Reading of the sixteen hours a day spent in cabinet meetings and conferences, puzzling over how best to handle Hitler during the last period of Appeasement was a revelation to me. Appeasement has been seen as so shameful, but as Cadogan kept advising his political masters, they just didn’t have the military muscle to do anything But negotiate. While they had only ten out of fifteen battleships with the other five in dry dock, the navy was impotent, as was the non-existent air force, and the tiny ill-equipped army, still managing on World War One weapons. On the other hand, Germany, after breaking the Versailles agreements, had built up a modern army and air force equipped with the latest weapons.

To read the endless agonising over the exact words of a telegram to Hitler, trying to gauge the impact of each word, whether it would conciliate, offend, alienate, deter, appease, buy time to re-arm, while at the same time juggling with Roosevelt’s imperious interference, even though at the time he had no intention of becoming involved, left me awed and admiring at the brilliance, industry, patience, and implacable integrity of Cadogan.

He was a direct descendant of the first Earl Cadogan who had been the principal Staff Officer and Director of Intelligence in ten campaigns for the Duke of Marlborough, Churchill’s famous ancestor. On the eve of a battle in Flanders in 1702, Marlborough reconnoitred the positions. He threw down his glove, and harshly told Cadogan to pick it up, which he did. That night, when Marlborough said he wanted the main battery set up at the place where he dropped his glove, Cadogan was able to say that it was already in place. His intuition was so finely tuned to his chief, that he had understood immediately the purpose of the supposed insult.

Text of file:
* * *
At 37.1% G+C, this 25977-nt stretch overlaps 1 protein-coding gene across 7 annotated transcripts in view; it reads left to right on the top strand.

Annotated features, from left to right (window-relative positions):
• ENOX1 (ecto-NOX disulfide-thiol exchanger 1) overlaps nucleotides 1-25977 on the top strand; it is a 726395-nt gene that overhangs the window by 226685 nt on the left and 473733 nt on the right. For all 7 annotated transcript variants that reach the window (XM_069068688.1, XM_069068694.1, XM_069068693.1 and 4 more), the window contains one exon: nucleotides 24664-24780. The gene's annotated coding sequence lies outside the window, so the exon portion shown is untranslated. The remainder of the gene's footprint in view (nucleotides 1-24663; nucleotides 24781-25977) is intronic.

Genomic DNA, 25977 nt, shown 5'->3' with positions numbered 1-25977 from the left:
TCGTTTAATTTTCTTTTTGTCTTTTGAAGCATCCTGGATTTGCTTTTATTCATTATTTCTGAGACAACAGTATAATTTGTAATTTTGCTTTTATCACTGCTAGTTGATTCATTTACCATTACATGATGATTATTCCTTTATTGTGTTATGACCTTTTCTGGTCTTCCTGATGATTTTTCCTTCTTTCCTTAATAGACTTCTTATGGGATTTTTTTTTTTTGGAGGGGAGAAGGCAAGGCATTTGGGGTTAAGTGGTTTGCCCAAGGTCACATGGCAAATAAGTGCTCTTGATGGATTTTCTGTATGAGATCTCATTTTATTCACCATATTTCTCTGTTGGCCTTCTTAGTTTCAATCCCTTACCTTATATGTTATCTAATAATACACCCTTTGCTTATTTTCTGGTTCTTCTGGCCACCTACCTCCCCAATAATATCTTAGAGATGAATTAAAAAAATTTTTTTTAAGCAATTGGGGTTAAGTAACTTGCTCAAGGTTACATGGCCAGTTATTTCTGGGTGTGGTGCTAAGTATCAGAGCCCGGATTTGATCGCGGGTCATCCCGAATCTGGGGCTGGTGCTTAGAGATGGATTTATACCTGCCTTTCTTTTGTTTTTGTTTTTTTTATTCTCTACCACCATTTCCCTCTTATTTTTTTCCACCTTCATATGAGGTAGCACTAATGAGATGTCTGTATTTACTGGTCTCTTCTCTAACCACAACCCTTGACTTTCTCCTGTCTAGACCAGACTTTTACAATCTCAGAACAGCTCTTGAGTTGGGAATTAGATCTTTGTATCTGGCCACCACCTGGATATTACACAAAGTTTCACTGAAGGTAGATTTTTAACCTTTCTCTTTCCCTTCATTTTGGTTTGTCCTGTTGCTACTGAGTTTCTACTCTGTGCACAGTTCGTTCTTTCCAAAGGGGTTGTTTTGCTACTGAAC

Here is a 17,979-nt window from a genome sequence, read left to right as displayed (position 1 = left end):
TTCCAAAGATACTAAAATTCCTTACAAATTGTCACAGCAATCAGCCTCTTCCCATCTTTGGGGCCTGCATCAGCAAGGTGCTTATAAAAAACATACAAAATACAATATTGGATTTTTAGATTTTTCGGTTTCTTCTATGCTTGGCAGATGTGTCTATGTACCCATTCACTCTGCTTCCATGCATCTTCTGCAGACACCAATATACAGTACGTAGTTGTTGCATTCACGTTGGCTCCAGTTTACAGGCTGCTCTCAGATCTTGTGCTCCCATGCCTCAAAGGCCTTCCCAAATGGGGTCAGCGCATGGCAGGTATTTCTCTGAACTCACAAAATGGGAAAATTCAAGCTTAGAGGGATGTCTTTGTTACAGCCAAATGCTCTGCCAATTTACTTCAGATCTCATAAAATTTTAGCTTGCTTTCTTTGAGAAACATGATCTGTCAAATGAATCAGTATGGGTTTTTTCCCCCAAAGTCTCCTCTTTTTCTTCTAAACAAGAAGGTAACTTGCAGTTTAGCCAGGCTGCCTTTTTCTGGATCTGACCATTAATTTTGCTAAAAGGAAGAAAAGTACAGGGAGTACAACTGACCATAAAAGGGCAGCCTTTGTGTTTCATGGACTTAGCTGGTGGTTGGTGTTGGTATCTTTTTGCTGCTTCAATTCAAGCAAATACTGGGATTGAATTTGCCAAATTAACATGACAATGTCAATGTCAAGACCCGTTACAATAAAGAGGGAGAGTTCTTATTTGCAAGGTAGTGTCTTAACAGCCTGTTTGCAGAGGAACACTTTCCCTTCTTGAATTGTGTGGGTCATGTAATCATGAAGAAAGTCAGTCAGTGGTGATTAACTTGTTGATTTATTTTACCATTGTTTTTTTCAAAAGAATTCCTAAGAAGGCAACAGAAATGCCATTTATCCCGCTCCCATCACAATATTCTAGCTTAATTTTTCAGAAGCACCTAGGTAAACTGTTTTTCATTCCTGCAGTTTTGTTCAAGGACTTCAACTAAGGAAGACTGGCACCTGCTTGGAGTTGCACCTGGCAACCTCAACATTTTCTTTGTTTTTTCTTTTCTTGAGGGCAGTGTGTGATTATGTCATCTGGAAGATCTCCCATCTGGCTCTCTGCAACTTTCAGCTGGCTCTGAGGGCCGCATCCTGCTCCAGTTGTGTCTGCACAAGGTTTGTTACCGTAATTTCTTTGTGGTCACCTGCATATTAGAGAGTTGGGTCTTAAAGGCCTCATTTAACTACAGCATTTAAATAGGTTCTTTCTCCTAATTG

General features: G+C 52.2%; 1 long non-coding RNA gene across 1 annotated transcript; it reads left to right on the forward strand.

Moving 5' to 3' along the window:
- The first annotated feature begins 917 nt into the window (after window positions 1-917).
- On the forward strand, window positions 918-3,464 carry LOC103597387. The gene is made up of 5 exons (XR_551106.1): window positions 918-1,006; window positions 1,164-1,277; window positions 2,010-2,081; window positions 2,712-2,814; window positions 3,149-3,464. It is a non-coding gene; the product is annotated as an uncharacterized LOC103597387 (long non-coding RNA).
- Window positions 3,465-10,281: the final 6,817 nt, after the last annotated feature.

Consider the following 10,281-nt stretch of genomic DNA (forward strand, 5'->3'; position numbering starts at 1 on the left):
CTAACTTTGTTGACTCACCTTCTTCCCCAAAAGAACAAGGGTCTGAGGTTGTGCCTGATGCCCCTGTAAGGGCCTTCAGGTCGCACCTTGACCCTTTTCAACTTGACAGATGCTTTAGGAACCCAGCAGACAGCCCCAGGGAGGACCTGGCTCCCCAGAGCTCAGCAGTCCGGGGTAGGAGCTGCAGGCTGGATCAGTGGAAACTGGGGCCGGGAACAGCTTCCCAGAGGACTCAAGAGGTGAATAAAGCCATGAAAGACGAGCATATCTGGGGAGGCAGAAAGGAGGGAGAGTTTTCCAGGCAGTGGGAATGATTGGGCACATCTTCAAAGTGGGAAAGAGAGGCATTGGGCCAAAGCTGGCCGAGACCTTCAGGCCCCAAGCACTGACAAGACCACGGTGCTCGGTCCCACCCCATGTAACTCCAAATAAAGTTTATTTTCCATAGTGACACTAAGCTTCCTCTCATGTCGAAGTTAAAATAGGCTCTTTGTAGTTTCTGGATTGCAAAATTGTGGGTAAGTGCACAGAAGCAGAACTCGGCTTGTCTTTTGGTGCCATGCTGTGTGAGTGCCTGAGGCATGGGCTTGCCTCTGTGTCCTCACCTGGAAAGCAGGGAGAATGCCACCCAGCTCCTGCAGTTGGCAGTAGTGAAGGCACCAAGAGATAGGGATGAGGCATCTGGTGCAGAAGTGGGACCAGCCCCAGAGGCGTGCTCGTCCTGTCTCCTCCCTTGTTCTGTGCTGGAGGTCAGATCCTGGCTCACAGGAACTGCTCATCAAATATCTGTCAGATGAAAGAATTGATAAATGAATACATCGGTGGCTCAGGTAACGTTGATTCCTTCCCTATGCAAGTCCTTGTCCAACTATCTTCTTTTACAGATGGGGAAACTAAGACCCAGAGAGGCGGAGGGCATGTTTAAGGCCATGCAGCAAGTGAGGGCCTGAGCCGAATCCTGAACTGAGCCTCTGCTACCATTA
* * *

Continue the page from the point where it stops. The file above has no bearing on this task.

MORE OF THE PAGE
On 13 June 1940, Churchill took his Cadogan with him to Tours when he flew over to try to stiffen the collapsing French Government.  Seeing them together as “they listened to the agonising tale at Tours”, Sir Edward Spears, who was interpreting, wrote: “ here were the descendants of the two great leaders, brought together as their forebears had been by virtue of the services their Houses have rendered, generation after generation, to the country…. I thought how fortunate England has been to be served through the centuries by such men, and by others imbued with the same transcendent loyalty, though bearing lesser names… at that moment… the old story of the Flanders battlefield… flashed in my mind… as I watched the two men in that small room at Tours.”

It was Cadogan who framed the formulae at Dumbarton Oaks which became the basis of the UN Charter. And at San Franscisco, Cadogan, who was the permanent British representative, despaired over the obstructions of the Russians. I particularly enjoyed the story of the UN being broadcast all around America, and as a particularly verbose bore got up to speak, Cadogan could be heard groaning to himself in his clipped English tones, “Oh God!”